MASON CITY — The Wonder Bread and Hostess outlet store, 1539 N. Federal Ave., Mason City remained open on Friday with its future unclear after Hostess Brands Inc. announced on Friday it was going out of business, closing plants, laying off its 18,500 workers and putting its brands up for sale.

A worker at the store declined to comment about the situation and Hostess Brands corporate media contacts did not immediately return Globe Gazette emails on Friday.

It’s also unclear how the decision will impact North Iowan’s ability to get Twinkies, Wonder Bread, Ding Dongs and other Hostess brands.

“We don’t know yet what will happen,” said Mike Winblade, store director of Hy-Vee West, Mason City. “We still have product right now, but I don’t foresee us getting anymore in the near future.”

As of late Friday morning he said there hadn’t been a rush of customers stocking up on any of the brands.

Hostess Brands Inc. said it’s going out of business after striking workers across the country crippled its ability to make its Twinkies, Ding Dongs and other snacks.

The company had warned employees that it would file a motion with U.S. Bankruptcy Court Friday seeking permission to shutter its operations and sell its brands if plants hadn’t resumed normal operations by a Thursday evening deadline. The deadline passed without a deal.

The closing would mean the loss of about 18,500 jobs.

“I don’t know if they thought that was a bluff,” CEO Gregory Rayburn said on CNBC on Friday. He said the financial impact of the strike makes it “too late” to save the company even if workers have a change of heart. That’s because the clients such as retailers decide to stop carrying products when supplies aren’t adequate.

Rayburn said he’s hopeful that the company will find buyers for its roster of about 30 brands, which include Ho Hos, Dolly Madison, Drake’s and Nature’s Pride snacks. The company books about $2.5 billion in sales a year.

Hostess, based in Irving, Texas, said its stores will remain open for several days to sell remaining products. Operations at its 33 factories were suspended Friday. The privately held company filed for Chapter 11 protection in January, its second trip through bankruptcy court in less than a decade.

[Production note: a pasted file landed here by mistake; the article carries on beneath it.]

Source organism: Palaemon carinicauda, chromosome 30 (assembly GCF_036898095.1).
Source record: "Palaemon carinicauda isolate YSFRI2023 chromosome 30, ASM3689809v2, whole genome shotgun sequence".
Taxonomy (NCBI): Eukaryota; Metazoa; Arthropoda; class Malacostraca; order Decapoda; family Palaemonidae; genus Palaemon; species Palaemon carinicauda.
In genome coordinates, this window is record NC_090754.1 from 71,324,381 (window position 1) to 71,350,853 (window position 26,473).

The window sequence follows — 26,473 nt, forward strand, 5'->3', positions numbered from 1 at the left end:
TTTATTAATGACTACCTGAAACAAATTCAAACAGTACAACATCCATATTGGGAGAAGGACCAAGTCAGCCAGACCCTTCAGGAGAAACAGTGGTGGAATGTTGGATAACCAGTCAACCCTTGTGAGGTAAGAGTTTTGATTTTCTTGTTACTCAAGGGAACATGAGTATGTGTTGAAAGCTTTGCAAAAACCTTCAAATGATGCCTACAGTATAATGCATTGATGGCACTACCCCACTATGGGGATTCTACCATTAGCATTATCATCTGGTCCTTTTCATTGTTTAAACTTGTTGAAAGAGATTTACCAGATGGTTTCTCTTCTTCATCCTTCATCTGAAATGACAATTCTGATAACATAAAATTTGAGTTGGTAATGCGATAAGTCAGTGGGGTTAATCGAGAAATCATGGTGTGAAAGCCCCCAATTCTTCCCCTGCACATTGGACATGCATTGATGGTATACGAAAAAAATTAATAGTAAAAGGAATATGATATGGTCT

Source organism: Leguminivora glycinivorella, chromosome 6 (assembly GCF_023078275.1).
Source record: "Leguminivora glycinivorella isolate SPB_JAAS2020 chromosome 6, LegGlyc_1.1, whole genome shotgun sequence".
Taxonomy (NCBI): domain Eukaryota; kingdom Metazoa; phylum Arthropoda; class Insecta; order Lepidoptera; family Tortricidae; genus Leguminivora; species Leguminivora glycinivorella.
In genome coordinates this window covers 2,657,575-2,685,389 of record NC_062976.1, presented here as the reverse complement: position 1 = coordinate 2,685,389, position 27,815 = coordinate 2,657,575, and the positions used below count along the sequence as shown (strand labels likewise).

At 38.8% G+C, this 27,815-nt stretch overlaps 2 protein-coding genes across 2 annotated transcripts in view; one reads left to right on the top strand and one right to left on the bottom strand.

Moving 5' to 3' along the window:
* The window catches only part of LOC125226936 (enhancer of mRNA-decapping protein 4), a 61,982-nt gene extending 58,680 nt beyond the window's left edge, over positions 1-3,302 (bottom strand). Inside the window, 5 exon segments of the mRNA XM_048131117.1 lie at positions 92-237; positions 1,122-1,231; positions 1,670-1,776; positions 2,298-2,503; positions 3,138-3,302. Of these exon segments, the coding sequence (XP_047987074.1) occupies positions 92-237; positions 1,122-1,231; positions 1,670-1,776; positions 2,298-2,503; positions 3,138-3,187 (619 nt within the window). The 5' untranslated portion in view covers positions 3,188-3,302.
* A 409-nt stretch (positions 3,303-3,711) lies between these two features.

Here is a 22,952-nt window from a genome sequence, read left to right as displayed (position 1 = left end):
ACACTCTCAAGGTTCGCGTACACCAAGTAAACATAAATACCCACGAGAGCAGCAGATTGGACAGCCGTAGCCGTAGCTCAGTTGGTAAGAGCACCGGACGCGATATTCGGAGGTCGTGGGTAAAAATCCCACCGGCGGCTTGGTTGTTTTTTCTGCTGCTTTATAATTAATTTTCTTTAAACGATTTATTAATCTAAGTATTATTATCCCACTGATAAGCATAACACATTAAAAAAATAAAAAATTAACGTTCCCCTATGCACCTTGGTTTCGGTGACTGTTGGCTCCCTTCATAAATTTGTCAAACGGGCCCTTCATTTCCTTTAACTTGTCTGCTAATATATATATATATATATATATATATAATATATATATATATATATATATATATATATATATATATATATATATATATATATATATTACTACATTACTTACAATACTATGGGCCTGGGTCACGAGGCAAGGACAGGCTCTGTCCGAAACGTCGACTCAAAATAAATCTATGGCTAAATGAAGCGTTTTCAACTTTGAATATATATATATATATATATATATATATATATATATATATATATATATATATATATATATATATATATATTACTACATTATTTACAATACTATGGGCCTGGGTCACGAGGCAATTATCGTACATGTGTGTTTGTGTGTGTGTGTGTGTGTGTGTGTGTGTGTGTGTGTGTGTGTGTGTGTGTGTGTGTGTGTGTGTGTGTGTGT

The move comes after thousands of members of the Bakery, Confectionery, Tobacco Workers and Grain Millers International Union went on strike last week after rejecting a contract offer that slashed wages and benefits in September. The bakers union represents about 30 percent of the company’s workforce.

Rayburn said the union’s leadership had misled members into believing there was a buyer in the wings who would rescue the company. He said the union hadn’t returned the company’s calls for the past month.

A union representative did not immediately return a call seeking comment.

Hostess had said earlier this week that production at about a dozen of its plants were seriously affected by the strike. Although many workers decided to cross picket lines, the company said it wasn’t enough to keep operations at normal levels. Three plants were closed earlier this week.

Hostess had already reached a contract agreement with its largest union, the International Brotherhood of Teamsters. The Teamsters had urged the bakery union this week to hold a secret ballot on whether to continue striking.

Hostess said the company is unprofitable under its current cost structure, in large part because of union wages and pension costs. Rayburn said in a statement on the company website that all employees will eventually lose their jobs, “some sooner than others.”

“Unfortunately, because we are in bankruptcy, there are severe limits on the assistance the (company) can offer you at this time,” Rayburn wrote.

Hostess, founded in 1930, was fighting battles beyond labor costs. Competition is increasing in the snack space and Americans are increasingly conscious about healthy eating.

— By Globe Gazette Laura Bird and The Associated Press

(5) comments


My guess is the outlet store will stay open until there's no product to sell and no more coming in.

Anonymous Citizen
Anonymous Citizen

Too bad the Bakers Union was foolish and did not listen to the Teamster now some 18,500 workers will no longer have a job.


In 2011 they took concessions and 4 executives got raises of 75% plus. Little debbie put them out of busisness by offering quality comparable products at a cheaper price. Don't blame the workers for the idiotic management of this company. They are not saying a thing about the cost of corn syrup and corn based products skyrocketing because of ethanol. It all adds up.


To the government school graduate below, ethanol production's contribution to the cost of corn syrup is nill. Our own ISU estimates that if the ethanol mandate was waived is would save households from $2 to $22 per year in food costs. Conversely, the presence of ethanol in gasoline reduces the price by 10 to 20-cents per gallon, saving drivers $150-$300/year. I'll take the ethanol, thank you.


BT they tell you what you save through ethanol. But they do not tell you what they cost you in everything you buy. Look at the price of soft drinks and the price of meat. When ever you find alternatives to use food sources for fuel and other products the consumer is going to pay for it.You may be saving $.20 a gallon on fuel but you are paying $1.50 to $2.00 more for a pound of hamburger. Also bacon that was $2/lb is now $4/lb. Even Brazil knew to use the byproducts for celluostic ethanol.

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